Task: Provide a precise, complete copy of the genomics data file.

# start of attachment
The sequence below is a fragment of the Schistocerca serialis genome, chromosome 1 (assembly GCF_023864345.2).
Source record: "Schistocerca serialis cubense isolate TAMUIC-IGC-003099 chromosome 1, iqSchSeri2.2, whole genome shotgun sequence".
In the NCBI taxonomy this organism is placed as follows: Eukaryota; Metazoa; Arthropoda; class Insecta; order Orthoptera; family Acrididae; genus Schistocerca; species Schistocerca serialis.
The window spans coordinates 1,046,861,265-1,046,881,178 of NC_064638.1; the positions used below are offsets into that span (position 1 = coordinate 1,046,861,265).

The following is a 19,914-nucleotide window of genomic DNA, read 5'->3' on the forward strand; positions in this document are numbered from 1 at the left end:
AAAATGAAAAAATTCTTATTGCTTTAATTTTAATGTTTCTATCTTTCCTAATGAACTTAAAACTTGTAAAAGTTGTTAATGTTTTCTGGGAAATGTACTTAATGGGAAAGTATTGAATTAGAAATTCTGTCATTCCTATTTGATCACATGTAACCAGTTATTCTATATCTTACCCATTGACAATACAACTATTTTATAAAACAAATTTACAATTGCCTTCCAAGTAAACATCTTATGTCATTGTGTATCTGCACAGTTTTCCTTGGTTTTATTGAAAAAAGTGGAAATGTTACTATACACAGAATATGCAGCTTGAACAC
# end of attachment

The sequence below is a fragment of the Schistocerca serialis genome, chromosome 1 (assembly GCF_023864345.2).
Source record: "Schistocerca serialis cubense isolate TAMUIC-IGC-003099 chromosome 1, iqSchSeri2.2, whole genome shotgun sequence".
In the NCBI taxonomy this organism is placed as follows: Eukaryota; Metazoa; Arthropoda; class Insecta; order Orthoptera; family Acrididae; genus Schistocerca; species Schistocerca serialis.
The window spans coordinates 1,046,861,265-1,046,881,178 of NC_064638.1; the positions used below are offsets into that span (position 1 = coordinate 1,046,861,265).

The following is a 19,914-nucleotide window of genomic DNA, read 5'->3' on the forward strand; positions in this document are numbered from 1 at the left end:
AAAATGAAAAAATTCTTATTGCTTTAATTTTAATGTTTCTATCTTTCCTAATGAACTTAAAACTTGTAAAAGTTGTTAATGTTTTCTGGGAAATGTACTTAATGGGAAAGTATTGAATTAGAAATTCTGTCATTCCTATTTGATCACATGTAACCAGTTATTCTATATCTTACCCATTGACAATACAACTATTTTATAAAACAAATTTACAATTGCCTTCCAAGTAAACATCTTATGTCATTGTGTATCTGCACAGTTTTCCTTGGTTTTATTGAAAAAAGTGGAAATGTTACTATACACAGAATATGCAGCTTGAACAC